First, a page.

Rules and Regs: Island State Rethinks New Cesspools

In this month’s regulations update, Midwest counties kick septic system locating into high gear, and the only state that still allows new cesspools reconsiders that option.
Rules and Regs: Island State Rethinks New Cesspools
Here's the skinny on the latest industry rules and regulations.

Interested in Onsite Systems?

Get Onsite Systems articles, news and videos right in your inbox! Sign up now.

Onsite Systems + Get Alerts

More than 26 percent of septic systems in Minnesota have been installed in the last 12 years, according to the Minnesota Pollution Control Authority. Of the 146,400 construction permits issued during that time, more than 72,000 were for replacement systems, accounting for about 4.96 billion gallons of sewage per year being treated by modern systems.

The MPCA reports the estimated number of compliant systems in the state increased from 334,500 in 2007 to 427,000 in 2013. That’s according to an MPCA article in the August/September issue of the Minnesota Onsite Wastewater Association Little Digger newsletter. Local officials reported approximately 534,000 septic systems in Minnesota in 2013, according to the article. They reported issuing 8,911 construction permits for new and replacement systems and 296 repair permits for a grand total of 9,207 new construction permits.

“The work counties are doing to identify where septic systems are, how well they are working and the soil conditions at the sites is very important,” says Jim Ziegler, manager of the MPCA SSTS unit. “This helps us decide where we need to focus resources to best protect human health and the environment.” 

Hawaii considers 115-page water-quality plan

New rules to further reduce the use of cesspools is under consideration in Hawaii, the only state that still allows new cesspools. That would change under the proposal that would ban new cesspools and require replacement of cesspools with septic systems or connection to a sewer system when a property is sold. 

According to West Hawaii Today newspaper, the 115-page water-quality plan now under consideration also includes new water-quality monitoring initiatives, reducing unpermitted underground injection wells, prioritizing impaired watersheds for restoration, and completing guidelines for treatment and reuse of recycled water.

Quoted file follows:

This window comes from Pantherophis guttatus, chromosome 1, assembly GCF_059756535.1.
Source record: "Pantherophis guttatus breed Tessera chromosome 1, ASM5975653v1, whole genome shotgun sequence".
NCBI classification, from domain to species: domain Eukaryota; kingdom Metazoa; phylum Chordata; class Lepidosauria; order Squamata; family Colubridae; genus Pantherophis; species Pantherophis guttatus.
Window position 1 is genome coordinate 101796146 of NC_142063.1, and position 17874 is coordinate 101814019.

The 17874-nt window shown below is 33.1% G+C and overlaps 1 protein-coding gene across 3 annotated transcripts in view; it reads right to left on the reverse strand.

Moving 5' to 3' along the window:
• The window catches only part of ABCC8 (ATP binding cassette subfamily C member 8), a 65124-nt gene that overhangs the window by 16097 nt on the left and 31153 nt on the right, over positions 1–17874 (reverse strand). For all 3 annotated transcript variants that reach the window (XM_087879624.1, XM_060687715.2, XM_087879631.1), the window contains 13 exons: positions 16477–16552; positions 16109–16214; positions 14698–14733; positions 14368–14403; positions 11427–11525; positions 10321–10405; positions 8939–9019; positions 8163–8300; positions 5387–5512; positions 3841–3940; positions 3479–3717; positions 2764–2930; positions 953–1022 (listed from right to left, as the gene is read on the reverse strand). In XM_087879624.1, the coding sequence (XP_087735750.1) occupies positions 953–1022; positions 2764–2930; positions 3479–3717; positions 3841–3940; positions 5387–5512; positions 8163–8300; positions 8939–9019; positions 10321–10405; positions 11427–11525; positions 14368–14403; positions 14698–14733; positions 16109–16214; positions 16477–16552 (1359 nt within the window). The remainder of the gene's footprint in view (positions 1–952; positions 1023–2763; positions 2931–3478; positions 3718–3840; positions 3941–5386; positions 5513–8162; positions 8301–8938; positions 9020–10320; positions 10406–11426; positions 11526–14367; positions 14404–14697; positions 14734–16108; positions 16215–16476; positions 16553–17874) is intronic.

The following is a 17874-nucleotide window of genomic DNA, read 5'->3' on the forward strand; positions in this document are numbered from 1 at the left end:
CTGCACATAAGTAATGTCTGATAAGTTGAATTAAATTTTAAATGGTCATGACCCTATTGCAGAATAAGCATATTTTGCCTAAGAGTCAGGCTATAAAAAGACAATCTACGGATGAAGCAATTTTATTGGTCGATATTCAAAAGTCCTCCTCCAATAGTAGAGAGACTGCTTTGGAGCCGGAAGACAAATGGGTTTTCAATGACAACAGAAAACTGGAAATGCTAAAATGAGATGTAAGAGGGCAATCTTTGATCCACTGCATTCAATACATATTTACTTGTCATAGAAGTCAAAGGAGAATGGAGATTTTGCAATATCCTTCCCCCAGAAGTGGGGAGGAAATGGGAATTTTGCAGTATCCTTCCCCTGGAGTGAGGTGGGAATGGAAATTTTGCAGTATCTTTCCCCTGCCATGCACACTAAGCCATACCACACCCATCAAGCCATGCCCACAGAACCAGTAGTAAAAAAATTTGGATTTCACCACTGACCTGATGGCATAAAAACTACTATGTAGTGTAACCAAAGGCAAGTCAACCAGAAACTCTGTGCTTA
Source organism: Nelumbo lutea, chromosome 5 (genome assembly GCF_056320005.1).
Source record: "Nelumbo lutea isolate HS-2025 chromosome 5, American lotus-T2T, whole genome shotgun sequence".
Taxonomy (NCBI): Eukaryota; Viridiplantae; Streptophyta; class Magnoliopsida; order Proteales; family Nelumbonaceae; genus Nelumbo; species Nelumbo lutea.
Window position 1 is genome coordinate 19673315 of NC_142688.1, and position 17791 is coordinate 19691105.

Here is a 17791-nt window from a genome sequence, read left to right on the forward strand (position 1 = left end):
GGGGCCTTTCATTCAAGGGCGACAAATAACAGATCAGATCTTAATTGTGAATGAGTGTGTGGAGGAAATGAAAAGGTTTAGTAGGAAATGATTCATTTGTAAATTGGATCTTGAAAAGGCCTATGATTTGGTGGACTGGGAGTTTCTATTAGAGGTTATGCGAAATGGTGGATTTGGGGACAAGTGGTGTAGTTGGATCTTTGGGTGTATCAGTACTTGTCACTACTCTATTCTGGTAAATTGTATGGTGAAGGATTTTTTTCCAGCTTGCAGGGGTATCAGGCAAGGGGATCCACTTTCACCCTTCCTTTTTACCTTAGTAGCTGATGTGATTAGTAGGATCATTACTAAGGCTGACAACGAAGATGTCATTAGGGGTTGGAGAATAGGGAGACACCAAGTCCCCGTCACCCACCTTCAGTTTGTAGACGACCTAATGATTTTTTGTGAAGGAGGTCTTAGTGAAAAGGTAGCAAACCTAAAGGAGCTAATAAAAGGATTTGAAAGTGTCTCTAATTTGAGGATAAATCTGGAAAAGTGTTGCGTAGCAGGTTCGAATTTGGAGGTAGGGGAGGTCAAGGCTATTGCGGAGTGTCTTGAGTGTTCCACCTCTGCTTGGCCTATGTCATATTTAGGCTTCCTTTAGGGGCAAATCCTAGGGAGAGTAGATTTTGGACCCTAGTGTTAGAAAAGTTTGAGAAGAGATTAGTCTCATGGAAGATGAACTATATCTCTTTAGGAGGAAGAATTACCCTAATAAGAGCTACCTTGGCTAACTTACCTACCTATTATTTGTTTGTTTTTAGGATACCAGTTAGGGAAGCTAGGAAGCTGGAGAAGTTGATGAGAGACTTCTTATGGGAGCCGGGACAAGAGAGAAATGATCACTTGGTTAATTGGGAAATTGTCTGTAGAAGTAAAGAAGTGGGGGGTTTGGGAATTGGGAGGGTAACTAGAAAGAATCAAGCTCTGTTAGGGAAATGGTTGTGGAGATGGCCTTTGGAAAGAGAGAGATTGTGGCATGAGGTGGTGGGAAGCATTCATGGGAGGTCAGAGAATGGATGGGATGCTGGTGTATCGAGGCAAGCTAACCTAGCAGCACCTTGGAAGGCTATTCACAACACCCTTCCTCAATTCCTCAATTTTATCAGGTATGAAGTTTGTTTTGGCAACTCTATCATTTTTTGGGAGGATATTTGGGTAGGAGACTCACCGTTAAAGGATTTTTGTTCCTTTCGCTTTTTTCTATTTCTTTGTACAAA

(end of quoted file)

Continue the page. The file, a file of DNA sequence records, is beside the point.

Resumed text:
In the cesspool section of the plan, the Department of Health states, “There are currently approximately 90,000 cesspools in the state — nearly 50,000 located on the Big Island (Hawaii), almost 14,000 on Kauai, over 12,000 on Maui, over 11,000 on Oahu, and over 1,400 on Molokai. Each year an additional 800 new cesspools are approved for construction.”

The Department of Health says cesspools release about 55 million gallons of untreated sewage every day across the state’s islands. 

State officials have said the time of transfer provision would help with the transition away from cesspools. As the plan says, “Requiring cesspool upgrades when property is sold makes sense because the cost of the upgrade can be shared between the buyer and seller at a time when sellers, with proceeds from the sale, are better able to afford upgrading costs, and buyers, who are usually borrowing already for their purchase, may obtain additional financing for eliminating a cesspool.” 

Builders and real estate professionals are opposing the proposal. They say it could add $10,000 to the cost of new construction and make it difficult to sell existing homes. 

Surface discharge rules finalized in West Virginia

Several updates were finalized in July for general Water Pollution Control Permits for surface discharging systems by the West Virginia Department of Environmental Protection. 

A key change is that systems must now be tested within one year of permit issuance and meet discharge limits of their classification. If the test results are within the limits, no further monitoring is required during the five-year permit period. If a system is not in compliance, at least one sample will be collected annually until it does meet the limits. At this time, the DEP has not decided what to do with systems that continually fail the testing. 

Among the other changes:

  • All new systems must include flow equalization.
  • Cluster systems for individual residences are not allowed.
  • Effluent media filters are now required for any system that discharges to a roadside ditch.
  • Those that discharge to the Chesapeake Bay drainage area must receive a waste load allocation and provide for nutrient offsets for nitrogen and phosphorus.  

A new section on sludge management was also added. It requires that sludge be removed by certified haulers and that all records and reports be kept for five years.


Comments on this site are submitted by users and are not endorsed by nor do they reflect the views or opinions of COLE Publishing, Inc. Comments are moderated before being posted.